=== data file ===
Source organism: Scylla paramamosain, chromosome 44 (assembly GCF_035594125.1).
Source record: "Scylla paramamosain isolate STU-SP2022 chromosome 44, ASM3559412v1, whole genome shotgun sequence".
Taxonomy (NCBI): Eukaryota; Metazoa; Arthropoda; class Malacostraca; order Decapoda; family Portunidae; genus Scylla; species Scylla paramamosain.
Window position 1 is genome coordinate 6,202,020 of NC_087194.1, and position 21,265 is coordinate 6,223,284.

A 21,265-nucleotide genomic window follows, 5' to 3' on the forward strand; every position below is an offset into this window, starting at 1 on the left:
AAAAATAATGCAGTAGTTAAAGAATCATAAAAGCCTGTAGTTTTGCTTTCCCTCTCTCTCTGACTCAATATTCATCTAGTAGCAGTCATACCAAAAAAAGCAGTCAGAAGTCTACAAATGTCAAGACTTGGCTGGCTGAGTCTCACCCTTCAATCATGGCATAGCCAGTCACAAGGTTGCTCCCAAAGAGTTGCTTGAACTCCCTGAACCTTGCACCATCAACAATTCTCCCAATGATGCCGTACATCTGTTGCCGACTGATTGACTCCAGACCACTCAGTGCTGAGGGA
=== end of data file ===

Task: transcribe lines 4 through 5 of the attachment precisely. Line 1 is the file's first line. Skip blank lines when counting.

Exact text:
Window position 1 is genome coordinate 6,202,020 of NC_087194.1, and position 21,265 is coordinate 6,223,284.

A 21,265-nucleotide genomic window follows, 5' to 3' on the forward strand; every position below is an offset into this window, starting at 1 on the left: